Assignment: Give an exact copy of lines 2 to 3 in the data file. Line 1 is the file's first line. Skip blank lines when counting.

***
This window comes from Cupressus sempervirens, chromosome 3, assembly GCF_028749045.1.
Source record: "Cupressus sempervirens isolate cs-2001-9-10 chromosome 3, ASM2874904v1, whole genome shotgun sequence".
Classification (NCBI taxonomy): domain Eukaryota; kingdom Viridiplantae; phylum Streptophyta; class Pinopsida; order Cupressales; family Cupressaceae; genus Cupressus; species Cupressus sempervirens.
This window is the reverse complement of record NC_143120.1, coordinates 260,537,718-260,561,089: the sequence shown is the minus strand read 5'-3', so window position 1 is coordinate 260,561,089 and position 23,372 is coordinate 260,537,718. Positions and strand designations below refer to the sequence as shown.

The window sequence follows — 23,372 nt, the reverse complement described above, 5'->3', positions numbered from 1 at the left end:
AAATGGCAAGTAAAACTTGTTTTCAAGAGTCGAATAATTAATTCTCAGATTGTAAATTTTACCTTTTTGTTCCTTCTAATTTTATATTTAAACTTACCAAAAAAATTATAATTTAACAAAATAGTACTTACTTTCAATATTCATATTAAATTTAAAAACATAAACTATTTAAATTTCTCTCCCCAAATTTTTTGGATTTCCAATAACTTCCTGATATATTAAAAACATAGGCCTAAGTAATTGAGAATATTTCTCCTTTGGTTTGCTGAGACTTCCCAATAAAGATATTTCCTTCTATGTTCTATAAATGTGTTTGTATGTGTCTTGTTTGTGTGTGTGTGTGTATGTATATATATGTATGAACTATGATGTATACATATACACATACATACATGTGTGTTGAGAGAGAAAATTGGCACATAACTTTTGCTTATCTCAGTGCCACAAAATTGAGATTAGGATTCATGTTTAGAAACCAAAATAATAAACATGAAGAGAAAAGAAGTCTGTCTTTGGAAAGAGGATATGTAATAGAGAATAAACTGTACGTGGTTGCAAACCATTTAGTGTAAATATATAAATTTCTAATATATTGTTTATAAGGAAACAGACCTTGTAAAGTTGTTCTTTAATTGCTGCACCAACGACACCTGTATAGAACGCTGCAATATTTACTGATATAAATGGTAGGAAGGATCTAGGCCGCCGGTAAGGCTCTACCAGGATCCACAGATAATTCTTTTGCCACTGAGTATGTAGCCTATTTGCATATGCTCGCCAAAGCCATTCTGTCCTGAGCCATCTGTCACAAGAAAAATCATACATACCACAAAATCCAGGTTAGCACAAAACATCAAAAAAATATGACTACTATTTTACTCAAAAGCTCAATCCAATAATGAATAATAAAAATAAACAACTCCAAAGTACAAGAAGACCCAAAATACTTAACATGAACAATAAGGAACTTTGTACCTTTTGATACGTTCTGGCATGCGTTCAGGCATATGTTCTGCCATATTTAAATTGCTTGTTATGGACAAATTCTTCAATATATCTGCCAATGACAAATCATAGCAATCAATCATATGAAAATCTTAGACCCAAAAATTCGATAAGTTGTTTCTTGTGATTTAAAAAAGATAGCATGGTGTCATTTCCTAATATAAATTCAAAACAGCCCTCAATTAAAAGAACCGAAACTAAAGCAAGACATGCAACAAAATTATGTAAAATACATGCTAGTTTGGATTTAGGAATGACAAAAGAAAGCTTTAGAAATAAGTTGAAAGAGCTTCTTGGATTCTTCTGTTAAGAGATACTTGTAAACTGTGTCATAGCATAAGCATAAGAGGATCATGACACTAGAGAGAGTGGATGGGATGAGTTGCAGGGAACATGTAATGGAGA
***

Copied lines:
Source record: "Cupressus sempervirens isolate cs-2001-9-10 chromosome 3, ASM2874904v1, whole genome shotgun sequence".
Classification (NCBI taxonomy): domain Eukaryota; kingdom Viridiplantae; phylum Streptophyta; class Pinopsida; order Cupressales; family Cupressaceae; genus Cupressus; species Cupressus sempervirens.